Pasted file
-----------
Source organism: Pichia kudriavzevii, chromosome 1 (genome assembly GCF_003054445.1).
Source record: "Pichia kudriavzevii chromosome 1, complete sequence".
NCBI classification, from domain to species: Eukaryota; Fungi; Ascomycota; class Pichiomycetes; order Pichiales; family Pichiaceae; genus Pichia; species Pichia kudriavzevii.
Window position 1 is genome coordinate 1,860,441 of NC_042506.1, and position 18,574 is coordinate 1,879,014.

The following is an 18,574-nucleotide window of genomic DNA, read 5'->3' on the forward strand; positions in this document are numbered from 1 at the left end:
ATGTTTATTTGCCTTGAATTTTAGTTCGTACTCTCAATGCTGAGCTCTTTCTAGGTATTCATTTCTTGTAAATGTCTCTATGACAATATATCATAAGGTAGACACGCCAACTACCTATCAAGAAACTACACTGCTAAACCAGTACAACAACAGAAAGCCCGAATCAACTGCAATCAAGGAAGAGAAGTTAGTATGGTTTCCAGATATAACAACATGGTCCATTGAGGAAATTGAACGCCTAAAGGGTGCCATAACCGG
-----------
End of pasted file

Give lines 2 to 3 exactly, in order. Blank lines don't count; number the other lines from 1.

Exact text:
Source record: "Pichia kudriavzevii chromosome 1, complete sequence".
NCBI classification, from domain to species: Eukaryota; Fungi; Ascomycota; class Pichiomycetes; order Pichiales; family Pichiaceae; genus Pichia; species Pichia kudriavzevii.